Walking through the current dispute resolution flow, the team learns the typical process is as follows: an incoming customer request to the call-center must be verified in two places with a call-center agent before any information can be discussed. Then the agent must find the transaction in question through various systems of record, identify the cause of the charge and relate that information back to the customer. Since the customer seemed to have no knowledge of these charges, the call-center agent had to put the frustrated user on hold while trying desperately to get a hold of the dispute and fraud team members. Then the call-center agent finally can discuss the issue on a conference call with a dispute analyst and fraud specialist. Once done, the call-center agent needs to return to the call and inform the customer what would happen next. Afterwards, the fraud investigator may need to do some additional due diligence and call the customer back with the outcome and an affidavit.
With the current flow identified, the team finds there are two key stages of work: (1) the interaction with the customer, and (2) the potential investigation into more serious cases.
Within the interaction part, there are the verification, find charges, and either elevating to an investigation or ending the call. They’ve also named various systems of records as a pain point, and the frustration of coordinating team members real-time while customers are on hold.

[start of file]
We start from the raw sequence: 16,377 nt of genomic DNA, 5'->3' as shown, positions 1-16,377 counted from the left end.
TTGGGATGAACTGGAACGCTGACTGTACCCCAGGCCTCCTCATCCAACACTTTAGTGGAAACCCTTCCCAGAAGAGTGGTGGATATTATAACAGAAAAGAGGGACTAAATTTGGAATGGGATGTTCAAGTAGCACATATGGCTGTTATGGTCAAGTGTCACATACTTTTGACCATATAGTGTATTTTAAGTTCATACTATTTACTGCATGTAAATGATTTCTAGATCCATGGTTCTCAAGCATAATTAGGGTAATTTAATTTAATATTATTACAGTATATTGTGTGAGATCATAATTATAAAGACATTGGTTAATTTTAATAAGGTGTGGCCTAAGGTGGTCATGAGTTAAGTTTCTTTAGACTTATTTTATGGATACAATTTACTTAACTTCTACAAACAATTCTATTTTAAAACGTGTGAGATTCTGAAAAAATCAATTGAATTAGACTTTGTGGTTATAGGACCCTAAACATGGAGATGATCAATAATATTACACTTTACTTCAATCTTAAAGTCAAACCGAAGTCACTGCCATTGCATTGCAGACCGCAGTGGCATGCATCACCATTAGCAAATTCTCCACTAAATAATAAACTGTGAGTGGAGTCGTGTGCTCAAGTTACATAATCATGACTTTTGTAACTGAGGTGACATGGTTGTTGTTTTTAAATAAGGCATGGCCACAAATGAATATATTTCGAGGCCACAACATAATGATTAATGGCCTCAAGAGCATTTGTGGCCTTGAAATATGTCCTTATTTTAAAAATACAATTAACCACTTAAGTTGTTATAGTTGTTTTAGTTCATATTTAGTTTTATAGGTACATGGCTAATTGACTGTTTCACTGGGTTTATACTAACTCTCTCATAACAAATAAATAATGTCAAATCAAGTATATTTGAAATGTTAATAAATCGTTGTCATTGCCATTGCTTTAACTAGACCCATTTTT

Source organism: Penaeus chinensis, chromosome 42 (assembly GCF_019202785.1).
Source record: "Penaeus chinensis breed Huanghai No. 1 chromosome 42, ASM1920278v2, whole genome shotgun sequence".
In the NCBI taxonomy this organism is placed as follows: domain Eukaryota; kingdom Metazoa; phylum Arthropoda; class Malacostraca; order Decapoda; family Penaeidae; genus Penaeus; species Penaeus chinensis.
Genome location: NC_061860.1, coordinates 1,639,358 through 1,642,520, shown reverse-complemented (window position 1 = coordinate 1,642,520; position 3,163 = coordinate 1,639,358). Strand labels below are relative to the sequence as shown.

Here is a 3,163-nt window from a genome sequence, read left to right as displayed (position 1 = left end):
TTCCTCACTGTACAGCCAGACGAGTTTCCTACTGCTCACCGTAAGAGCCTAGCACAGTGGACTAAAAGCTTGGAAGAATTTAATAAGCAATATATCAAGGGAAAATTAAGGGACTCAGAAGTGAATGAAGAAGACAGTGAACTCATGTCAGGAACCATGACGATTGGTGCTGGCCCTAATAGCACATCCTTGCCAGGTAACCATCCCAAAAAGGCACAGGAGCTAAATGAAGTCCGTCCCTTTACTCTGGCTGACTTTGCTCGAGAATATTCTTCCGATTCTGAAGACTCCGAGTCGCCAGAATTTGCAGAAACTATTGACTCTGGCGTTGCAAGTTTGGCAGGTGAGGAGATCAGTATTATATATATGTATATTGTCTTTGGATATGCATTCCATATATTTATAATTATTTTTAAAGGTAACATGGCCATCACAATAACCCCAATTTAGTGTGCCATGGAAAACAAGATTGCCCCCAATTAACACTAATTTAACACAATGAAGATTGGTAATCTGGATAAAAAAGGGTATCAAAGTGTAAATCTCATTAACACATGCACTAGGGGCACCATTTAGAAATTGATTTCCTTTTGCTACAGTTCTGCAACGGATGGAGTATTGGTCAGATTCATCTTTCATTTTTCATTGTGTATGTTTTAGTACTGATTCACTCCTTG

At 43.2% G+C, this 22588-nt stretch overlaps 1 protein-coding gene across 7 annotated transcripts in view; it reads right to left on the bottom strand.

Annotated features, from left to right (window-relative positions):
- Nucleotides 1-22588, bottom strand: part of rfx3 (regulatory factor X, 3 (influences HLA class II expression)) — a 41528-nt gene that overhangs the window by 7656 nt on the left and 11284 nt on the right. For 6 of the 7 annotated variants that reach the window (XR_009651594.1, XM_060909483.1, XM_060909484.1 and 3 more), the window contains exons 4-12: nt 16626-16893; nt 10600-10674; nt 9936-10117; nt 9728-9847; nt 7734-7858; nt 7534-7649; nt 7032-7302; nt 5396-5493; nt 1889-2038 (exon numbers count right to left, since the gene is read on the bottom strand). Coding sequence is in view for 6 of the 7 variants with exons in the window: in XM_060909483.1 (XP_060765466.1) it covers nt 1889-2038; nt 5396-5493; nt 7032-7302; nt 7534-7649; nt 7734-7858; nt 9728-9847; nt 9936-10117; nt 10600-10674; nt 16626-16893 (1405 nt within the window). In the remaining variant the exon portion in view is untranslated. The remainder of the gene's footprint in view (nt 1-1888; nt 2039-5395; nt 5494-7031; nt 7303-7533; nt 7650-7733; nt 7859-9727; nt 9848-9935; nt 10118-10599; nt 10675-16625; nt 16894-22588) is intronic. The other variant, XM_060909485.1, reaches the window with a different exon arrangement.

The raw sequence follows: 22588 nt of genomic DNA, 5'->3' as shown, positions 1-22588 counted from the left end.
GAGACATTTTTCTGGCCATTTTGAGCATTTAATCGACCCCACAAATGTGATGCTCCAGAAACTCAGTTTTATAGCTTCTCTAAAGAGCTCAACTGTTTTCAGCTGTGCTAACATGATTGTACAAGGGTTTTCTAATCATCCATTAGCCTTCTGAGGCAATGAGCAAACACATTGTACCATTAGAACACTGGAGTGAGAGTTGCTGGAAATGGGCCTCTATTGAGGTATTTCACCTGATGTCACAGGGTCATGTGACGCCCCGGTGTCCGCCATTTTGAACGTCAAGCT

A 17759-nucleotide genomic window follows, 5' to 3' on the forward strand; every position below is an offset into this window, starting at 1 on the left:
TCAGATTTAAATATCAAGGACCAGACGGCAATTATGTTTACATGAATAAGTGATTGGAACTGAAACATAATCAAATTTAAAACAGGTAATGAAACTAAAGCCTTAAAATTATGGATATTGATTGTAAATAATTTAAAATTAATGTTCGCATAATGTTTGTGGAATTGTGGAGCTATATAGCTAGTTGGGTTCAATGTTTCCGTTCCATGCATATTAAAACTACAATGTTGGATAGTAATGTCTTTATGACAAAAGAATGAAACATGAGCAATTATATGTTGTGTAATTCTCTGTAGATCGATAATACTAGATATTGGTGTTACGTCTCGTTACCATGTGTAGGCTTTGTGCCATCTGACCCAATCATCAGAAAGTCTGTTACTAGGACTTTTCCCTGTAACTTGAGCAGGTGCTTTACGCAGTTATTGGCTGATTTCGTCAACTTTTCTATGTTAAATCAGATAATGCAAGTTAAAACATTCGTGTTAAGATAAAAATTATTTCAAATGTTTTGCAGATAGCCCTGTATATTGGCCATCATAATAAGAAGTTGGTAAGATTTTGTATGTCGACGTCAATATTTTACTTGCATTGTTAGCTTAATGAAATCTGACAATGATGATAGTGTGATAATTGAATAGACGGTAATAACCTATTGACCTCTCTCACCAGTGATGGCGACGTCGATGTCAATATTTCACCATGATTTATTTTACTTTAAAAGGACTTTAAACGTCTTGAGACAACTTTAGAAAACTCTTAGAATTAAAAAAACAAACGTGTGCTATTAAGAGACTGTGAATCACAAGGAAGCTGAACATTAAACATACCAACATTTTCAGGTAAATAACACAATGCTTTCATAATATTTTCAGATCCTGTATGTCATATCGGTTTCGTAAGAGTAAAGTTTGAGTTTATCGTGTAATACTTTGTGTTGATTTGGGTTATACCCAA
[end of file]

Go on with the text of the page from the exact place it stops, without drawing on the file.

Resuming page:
Why use it?
Journey mapping crystalizes the issues with the current flow. It helps the team more easily understand the personas’ relationships, pain points, gaps, and broken processes within the previously defined problem.
Problem trees gather pain points from all previous examples and bundle them into themes. Using the most critical themes, create the problem tree. Problem trees take a pain theme and define both the causes and effects of the current issue.
Within the dispute process, it is clear to the team that the hold time, inconsistent data retrieval methods, and coordination of team members are significant issues in the slow turnaround of the dispute process. These items are categorized into a theme of Too much time and are explored in the problem tree. The team identifies that error ratios may be created during this process. The team also realizes that the high turnover and need to hire more and more agents constantly may also be stem from this sort of issue. As for causes, multiple systems of record stem from the organization not prioritizing a unified way for agents to review data. While the fraud and dispute groups have standardized questions to verify the need for an investigation, they never provided that as a resource for the agent.
Why use it?
Problem trees help the team understand which undesired effects are secondary and which causes are creating the bulk of the issues to tackle the right problem level more quickly.